Comparison of the Lubricity of Gasoline and Diesel Fuels 962010
The High Frequency Reciprocating Rig (HFRR) commonly used to measure the friction and wear properties of diesel fuels has been modified to study gasoline lubricity.
Wear tests have been carried out on a range of gasoline and diesel fuels. The non-additised gasolines tested all give higher wear than severely-refined Class I diesel fuels. The effect of relative humidity on the wear properties of both gasoline and diesel fuels has been compared. Both types of fuel give wear behavior which is almost independent of water vapour pressure down to 0 8 kPa, but show a reduction of wear below this humidity level.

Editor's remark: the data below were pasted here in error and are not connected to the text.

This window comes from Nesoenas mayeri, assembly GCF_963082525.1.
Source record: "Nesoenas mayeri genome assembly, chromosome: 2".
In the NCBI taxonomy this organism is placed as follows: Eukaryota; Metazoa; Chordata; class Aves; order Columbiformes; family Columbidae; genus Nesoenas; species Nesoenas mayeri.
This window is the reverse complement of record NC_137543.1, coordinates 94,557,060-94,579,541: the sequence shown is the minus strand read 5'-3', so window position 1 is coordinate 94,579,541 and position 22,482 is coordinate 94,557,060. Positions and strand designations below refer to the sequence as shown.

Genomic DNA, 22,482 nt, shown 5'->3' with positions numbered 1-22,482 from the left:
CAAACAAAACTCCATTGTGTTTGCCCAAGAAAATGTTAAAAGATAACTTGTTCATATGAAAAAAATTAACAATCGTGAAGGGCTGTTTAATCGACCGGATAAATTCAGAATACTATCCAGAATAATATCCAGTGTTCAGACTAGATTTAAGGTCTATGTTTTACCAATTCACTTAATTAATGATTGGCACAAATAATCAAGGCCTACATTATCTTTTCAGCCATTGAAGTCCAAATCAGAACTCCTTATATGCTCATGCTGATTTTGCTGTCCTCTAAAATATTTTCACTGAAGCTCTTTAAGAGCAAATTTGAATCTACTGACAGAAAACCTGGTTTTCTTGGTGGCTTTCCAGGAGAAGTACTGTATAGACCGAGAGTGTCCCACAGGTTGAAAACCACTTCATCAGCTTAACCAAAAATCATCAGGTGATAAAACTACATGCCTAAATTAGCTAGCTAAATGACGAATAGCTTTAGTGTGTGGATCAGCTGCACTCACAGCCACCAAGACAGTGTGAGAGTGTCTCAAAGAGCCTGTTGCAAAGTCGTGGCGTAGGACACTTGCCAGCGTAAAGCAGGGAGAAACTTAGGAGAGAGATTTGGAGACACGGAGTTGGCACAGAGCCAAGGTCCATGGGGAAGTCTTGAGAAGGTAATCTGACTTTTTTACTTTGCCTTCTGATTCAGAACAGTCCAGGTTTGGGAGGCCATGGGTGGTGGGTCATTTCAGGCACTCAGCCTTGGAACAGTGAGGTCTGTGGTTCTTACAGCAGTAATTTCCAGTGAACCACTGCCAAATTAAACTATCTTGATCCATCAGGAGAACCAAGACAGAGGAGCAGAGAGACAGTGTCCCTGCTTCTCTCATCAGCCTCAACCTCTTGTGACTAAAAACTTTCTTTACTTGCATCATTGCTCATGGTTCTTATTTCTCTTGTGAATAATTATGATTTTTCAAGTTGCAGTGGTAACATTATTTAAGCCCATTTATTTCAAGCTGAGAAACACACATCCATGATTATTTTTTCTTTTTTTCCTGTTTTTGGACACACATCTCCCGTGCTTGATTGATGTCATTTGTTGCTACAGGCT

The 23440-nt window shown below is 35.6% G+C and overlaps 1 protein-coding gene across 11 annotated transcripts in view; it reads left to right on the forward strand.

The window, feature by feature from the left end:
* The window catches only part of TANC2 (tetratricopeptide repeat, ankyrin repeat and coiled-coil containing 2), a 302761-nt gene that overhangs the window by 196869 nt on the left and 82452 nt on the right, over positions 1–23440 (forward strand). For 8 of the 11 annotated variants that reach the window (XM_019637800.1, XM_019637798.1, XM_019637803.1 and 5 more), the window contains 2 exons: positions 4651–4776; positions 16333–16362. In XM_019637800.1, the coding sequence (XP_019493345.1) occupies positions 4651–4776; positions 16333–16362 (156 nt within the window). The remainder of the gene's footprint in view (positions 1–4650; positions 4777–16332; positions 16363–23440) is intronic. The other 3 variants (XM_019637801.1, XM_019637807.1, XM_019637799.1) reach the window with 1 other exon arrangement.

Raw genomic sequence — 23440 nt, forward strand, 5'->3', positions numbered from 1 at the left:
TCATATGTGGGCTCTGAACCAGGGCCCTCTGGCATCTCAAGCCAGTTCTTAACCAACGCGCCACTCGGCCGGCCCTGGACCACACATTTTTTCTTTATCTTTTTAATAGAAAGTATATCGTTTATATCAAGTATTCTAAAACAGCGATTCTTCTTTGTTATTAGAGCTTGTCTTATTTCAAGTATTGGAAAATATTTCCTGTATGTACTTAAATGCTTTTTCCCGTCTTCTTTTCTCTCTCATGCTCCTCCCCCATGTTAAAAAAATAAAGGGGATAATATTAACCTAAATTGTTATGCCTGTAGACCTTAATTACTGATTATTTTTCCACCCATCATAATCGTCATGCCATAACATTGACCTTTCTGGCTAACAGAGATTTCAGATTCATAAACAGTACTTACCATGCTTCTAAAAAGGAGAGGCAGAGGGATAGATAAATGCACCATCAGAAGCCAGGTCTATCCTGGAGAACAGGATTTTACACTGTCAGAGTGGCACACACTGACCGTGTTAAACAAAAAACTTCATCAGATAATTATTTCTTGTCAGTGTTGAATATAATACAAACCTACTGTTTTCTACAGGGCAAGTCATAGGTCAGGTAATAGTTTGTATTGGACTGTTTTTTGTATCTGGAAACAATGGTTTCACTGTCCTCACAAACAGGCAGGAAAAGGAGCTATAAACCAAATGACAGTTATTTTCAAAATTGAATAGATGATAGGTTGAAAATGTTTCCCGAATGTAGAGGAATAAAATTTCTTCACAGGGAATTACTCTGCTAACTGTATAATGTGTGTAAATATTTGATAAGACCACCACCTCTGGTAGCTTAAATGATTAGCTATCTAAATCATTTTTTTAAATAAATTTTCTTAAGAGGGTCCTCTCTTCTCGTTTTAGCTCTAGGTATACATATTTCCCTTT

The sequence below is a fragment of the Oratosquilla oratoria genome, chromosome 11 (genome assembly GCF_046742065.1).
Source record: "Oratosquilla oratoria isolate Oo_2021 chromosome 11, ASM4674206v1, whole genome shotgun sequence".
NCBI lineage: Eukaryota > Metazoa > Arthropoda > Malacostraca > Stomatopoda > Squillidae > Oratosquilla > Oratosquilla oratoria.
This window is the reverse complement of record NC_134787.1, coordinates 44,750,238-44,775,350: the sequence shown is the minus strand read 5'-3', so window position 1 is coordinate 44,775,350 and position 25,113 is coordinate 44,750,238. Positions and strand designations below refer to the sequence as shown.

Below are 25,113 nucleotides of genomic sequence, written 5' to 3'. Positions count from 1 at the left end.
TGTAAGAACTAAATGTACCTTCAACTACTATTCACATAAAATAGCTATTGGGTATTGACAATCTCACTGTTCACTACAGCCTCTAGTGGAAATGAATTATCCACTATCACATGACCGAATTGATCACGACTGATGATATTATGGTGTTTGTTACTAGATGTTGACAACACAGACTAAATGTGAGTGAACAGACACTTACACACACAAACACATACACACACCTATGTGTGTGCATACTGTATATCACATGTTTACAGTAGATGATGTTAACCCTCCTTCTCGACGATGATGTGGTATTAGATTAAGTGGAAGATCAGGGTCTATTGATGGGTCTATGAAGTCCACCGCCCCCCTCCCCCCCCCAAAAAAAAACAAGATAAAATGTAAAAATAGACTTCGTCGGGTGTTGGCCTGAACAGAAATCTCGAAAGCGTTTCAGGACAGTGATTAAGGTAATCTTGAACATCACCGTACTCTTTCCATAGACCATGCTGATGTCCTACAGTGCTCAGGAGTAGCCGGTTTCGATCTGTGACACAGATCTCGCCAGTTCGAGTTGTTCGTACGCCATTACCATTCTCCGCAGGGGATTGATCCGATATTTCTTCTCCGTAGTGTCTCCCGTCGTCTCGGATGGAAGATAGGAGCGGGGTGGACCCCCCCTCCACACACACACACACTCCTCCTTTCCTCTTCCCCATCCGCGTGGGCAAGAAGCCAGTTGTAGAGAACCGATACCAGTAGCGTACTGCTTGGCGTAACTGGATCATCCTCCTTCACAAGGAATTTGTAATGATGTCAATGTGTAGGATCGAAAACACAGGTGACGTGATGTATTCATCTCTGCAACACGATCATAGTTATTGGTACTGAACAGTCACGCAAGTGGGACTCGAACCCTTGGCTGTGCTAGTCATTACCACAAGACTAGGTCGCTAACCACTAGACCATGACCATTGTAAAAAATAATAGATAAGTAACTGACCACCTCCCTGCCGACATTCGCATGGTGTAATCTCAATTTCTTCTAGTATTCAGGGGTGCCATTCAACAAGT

In practice most gasoline fuels contain detergent additives. The influence of two commercial gasoline detergent additives of different structure on gasoline lubricity has been studied. Both additives reduce wear, to an extent which is dependent upon additive concentration and also upon the base fuel. Wear tends to remain high up to a detergent additive concentration of about 200-300 ppm but then falls above this level. This concentration is of the same order as that used in practice in commercial gasolines.
Wear tests have been carried out using a commercial diesel fuel lubricity additive. This has been found to be equally effective in reducing wear and friction coefficient in gasolines as in diesel fuel.